What level of security does this offer, compared to, say, a traditional HTTPS login form using a username/password that's saved in the browser?
As you've gathered from other answers, HTTPS hides the actual request itself. The full URL is not sent when connecting to the server - the document part of the url is set as a request that looks something like this:
or more traditionally:
with the POST parameters sent later on in the HTTP request either in plain form or as part of a multipart mime body.
One consideration you have probably not thought of is that url access is typically logged by webservers, meaning at any point in time you'll have say 3 days' (adjust for your log retention policy) worth of username logins one grep away from your systems administrators. Whilst this is arguably immaterial since a modification to the application itself could dump out ordinary login credentials without much difficulty, there is now an added protection factor - do you back up your logs? What happens if these are stolen?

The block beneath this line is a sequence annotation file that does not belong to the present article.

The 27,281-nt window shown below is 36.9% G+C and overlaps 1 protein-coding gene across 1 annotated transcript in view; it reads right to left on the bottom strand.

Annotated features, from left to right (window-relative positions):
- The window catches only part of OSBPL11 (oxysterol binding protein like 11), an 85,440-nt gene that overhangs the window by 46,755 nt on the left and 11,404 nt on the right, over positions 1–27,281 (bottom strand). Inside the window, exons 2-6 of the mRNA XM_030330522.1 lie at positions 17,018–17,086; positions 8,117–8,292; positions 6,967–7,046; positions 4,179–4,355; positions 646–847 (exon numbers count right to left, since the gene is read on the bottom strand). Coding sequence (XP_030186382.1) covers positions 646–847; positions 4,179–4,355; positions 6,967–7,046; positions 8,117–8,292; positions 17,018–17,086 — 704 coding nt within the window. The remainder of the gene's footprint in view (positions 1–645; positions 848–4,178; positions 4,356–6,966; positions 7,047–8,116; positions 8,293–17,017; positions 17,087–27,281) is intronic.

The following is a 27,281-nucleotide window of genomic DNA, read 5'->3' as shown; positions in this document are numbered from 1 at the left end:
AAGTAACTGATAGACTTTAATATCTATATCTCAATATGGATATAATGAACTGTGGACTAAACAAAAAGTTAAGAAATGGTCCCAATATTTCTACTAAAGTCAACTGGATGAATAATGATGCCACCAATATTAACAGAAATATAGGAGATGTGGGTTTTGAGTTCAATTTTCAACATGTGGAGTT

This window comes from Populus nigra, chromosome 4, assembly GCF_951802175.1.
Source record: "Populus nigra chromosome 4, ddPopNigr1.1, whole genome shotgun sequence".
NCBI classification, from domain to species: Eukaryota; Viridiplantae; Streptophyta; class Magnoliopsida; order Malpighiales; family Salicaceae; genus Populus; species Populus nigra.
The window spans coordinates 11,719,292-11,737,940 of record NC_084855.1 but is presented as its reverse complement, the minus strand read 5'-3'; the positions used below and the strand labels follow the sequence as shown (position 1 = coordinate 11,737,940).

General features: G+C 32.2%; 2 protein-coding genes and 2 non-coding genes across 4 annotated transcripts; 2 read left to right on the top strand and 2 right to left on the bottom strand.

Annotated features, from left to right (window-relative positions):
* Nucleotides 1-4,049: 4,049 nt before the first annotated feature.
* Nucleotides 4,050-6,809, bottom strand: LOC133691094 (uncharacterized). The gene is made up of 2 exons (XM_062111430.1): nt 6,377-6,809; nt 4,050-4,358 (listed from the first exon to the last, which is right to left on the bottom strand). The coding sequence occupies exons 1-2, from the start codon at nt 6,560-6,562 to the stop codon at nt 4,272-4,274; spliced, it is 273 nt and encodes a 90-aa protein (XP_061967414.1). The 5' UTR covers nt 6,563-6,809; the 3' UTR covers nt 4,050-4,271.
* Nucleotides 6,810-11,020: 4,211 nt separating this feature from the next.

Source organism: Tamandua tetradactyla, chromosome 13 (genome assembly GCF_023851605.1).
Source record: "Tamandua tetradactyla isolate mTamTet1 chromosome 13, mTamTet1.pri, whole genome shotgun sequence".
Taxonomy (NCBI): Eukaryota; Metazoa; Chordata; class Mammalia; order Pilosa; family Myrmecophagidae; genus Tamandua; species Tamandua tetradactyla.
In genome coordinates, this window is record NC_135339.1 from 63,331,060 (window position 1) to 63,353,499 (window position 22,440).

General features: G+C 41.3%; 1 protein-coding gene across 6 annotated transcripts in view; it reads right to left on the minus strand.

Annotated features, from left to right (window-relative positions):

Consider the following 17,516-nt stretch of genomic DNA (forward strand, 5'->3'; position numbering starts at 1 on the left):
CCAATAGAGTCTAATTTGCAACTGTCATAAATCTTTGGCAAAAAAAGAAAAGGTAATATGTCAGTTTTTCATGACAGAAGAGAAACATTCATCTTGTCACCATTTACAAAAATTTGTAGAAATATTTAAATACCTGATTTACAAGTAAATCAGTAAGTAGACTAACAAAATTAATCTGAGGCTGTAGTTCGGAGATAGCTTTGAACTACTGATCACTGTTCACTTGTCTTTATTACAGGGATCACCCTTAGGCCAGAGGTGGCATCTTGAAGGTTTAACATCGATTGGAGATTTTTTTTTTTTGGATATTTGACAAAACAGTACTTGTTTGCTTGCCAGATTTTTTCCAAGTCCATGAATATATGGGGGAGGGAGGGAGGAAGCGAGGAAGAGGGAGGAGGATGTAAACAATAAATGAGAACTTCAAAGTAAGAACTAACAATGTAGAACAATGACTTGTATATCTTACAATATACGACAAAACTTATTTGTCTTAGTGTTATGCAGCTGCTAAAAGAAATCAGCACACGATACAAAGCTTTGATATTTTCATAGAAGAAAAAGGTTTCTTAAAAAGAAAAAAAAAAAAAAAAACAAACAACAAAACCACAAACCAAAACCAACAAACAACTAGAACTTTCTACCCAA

Worse, what happens if there is a way to manipulate your server to return the logs to an external client? This is a massive breach of security, but unlike returning a database of passwords which hopefully use good hashing technique to mitigate (and it is very much mitigate) the impact of this, a URL doesn't have the same protection - it is simply instant access to the account in question.
This is the server-side end of the client-side risk Thomas has already highlighted.